Material and methods

Fungal isolates

In total, 16 strains of A. carbonarius from previous grape surveys and different origins were used in this study. The geographical origin and the OTA production ability of the sixteen strains studied are shown in Table 1. Three non-OTA-producing strains (A-2160, A-2579, A-2594) previously reported to be not able to produce OTA [6, 15] were used in this study. The remaining strains were OTA producers and were selected by their different source and different reported ability to produce OTA. They were preserved at -80°C in our culture collection.

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Table 1. List of Aspergillus carbonarius strains from grapes assayed in this study and their properties.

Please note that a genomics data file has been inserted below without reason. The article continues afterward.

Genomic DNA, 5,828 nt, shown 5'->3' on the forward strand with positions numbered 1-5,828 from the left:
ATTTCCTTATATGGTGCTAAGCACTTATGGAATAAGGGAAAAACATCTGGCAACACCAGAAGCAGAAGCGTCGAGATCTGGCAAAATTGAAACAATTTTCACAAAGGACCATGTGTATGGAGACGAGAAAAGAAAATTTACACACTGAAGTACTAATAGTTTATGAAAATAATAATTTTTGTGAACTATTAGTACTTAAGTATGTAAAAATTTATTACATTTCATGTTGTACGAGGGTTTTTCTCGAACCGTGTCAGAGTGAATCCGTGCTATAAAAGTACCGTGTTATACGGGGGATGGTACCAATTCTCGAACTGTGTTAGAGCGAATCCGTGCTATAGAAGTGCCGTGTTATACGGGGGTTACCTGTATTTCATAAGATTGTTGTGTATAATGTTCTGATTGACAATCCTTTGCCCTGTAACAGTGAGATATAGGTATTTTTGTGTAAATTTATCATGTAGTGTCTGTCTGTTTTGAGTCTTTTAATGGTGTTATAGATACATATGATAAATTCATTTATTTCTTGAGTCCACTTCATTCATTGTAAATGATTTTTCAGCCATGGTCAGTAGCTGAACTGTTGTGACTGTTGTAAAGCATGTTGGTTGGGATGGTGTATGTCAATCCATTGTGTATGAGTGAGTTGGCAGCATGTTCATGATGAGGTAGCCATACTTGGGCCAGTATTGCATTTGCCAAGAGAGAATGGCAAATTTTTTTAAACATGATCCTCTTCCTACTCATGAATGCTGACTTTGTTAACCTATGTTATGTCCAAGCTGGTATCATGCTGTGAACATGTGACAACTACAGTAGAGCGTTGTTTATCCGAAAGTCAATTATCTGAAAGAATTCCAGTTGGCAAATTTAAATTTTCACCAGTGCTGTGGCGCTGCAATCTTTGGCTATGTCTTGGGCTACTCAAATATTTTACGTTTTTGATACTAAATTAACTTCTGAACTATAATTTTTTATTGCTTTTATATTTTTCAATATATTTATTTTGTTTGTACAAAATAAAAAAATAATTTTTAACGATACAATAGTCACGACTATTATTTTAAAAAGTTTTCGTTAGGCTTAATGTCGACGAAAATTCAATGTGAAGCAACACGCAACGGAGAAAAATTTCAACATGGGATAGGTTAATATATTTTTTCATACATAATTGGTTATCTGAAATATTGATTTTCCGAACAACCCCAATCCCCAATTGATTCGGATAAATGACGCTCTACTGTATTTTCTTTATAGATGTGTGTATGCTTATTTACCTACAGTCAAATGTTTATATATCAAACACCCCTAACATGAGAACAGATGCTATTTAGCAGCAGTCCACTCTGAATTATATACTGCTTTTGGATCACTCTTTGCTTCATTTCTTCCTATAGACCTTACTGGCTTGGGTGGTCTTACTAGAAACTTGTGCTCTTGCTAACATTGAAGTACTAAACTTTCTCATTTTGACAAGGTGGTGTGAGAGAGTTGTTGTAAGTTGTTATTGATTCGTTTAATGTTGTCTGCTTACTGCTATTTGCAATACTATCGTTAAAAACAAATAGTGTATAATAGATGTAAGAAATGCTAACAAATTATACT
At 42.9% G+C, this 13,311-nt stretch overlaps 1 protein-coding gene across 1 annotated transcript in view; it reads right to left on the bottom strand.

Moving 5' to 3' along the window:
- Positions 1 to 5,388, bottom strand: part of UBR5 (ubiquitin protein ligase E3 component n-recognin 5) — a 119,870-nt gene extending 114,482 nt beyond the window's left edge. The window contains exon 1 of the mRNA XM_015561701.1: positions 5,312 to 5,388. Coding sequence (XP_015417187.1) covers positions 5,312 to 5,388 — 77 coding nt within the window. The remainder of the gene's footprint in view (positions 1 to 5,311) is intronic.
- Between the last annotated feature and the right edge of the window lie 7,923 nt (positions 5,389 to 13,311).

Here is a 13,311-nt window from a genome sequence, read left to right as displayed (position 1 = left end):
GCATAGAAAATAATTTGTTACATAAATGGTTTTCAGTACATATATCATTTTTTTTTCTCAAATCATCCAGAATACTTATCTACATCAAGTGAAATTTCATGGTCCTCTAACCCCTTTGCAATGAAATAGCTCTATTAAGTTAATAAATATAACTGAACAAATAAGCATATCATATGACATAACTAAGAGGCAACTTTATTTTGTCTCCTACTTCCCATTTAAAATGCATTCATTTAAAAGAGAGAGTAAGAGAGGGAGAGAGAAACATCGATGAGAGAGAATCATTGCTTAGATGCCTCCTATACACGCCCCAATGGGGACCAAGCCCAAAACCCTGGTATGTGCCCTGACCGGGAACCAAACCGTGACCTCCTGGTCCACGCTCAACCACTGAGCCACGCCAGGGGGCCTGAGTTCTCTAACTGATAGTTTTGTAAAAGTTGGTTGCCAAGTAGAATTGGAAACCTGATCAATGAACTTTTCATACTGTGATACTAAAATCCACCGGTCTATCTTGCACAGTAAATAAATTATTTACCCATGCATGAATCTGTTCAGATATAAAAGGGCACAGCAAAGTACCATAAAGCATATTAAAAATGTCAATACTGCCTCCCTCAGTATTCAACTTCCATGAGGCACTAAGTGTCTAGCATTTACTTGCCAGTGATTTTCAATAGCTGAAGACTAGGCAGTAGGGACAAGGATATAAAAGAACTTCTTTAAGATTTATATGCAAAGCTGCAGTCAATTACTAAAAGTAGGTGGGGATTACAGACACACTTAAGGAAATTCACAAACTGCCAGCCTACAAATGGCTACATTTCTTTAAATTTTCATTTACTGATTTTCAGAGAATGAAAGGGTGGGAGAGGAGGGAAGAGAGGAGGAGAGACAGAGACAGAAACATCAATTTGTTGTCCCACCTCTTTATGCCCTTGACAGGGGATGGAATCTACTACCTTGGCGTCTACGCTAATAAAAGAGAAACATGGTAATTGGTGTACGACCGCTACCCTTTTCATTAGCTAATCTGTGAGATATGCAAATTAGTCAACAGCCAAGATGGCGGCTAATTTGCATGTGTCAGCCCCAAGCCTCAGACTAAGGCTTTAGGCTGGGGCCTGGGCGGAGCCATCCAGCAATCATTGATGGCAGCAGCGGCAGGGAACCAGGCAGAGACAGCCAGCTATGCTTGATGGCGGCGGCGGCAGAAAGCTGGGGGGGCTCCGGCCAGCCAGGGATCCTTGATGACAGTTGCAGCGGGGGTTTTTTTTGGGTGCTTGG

https://doi.org/10.1371/journal.pone.0185986.t001

OTA and OTα production ability

OTA and OTα production was detected using a previously described high-pressure liquid chromatography (HPLC) screening method [16] designed in our laboratory for fungi producing OTA in pure culture. Briefly, all the isolates were first three point inoculated on Czapek Yeast extract Agar (CYA) and incubated at 15, 25 and 30°C. After 3, 10 and 30 days of incubation at each temperature assayed and from each isolate, three agar plugs were removed from different points of the colony and extracted with 0.5 ml of methanol. Two additional longer incubation times (60 and 120 days) at 15°C were used for the three non-OTA-producing strains isolates. The extracts were filtered and maintained at 4°C until their analysis. Four replicates for each isolate and incubation condition assayed were used. The entire experiment was repeated twice. In total, eight values of both OTA and OTα for each isolate and incubation condition tested were obtained.